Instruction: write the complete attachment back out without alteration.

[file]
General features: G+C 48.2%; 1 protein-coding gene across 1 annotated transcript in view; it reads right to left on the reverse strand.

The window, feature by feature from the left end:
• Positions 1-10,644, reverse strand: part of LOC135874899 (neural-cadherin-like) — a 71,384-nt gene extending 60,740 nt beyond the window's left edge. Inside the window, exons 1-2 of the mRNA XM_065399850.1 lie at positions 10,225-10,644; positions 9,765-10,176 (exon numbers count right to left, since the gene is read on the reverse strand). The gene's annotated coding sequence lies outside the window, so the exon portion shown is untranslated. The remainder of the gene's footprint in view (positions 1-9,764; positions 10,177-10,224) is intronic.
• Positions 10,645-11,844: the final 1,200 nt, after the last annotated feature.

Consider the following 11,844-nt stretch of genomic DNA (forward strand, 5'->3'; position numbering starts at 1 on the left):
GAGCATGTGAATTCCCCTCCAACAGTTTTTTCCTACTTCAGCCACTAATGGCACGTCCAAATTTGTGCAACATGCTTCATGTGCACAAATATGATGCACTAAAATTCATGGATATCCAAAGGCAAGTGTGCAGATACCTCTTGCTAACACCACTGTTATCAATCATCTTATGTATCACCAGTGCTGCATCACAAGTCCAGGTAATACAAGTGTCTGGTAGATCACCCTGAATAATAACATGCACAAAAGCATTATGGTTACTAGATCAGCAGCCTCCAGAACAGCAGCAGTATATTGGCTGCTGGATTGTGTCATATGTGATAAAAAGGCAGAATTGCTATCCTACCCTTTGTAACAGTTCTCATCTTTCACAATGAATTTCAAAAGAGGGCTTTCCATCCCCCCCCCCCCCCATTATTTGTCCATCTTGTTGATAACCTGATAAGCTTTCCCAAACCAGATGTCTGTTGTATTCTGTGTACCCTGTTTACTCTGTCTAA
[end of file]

General features: G+C 48.2%; 1 protein-coding gene across 1 annotated transcript in view; it reads right to left on the reverse strand.

The window, feature by feature from the left end:
• Positions 1-10,644, reverse strand: part of LOC135874899 (neural-cadherin-like) — a 71,384-nt gene extending 60,740 nt beyond the window's left edge. Inside the window, exons 1-2 of the mRNA XM_065399850.1 lie at positions 10,225-10,644; positions 9,765-10,176 (exon numbers count right to left, since the gene is read on the reverse strand). The gene's annotated coding sequence lies outside the window, so the exon portion shown is untranslated. The remainder of the gene's footprint in view (positions 1-9,764; positions 10,177-10,224) is intronic.
• Positions 10,645-11,844: the final 1,200 nt, after the last annotated feature.

Consider the following 11,844-nt stretch of genomic DNA (forward strand, 5'->3'; position numbering starts at 1 on the left):
GAGCATGTGAATTCCCCTCCAACAGTTTTTTCCTACTTCAGCCACTAATGGCACGTCCAAATTTGTGCAACATGCTTCATGTGCACAAATATGATGCACTAAAATTCATGGATATCCAAAGGCAAGTGTGCAGATACCTCTTGCTAACACCACTGTTATCAATCATCTTATGTATCACCAGTGCTGCATCACAAGTCCAGGTAATACAAGTGTCTGGTAGATCACCCTGAATAATAACATGCACAAAAGCATTATGGTTACTAGATCAGCAGCCTCCAGAACAGCAGCAGTATATTGGCTGCTGGATTGTGTCATATGTGATAAAAAGGCAGAATTGCTATCCTACCCTTTGTAACAGTTCTCATCTTTCACAATGAATTTCAAAAGAGGGCTTTCCATCCCCCCCCCCCCCCATTATTTGTCCATCTTGTTGATAACCTGATAAGCTTTCCCAAACCAGATGTCTGTTGTATTCTGTGTACCCTGTTTACTCTGTCTAA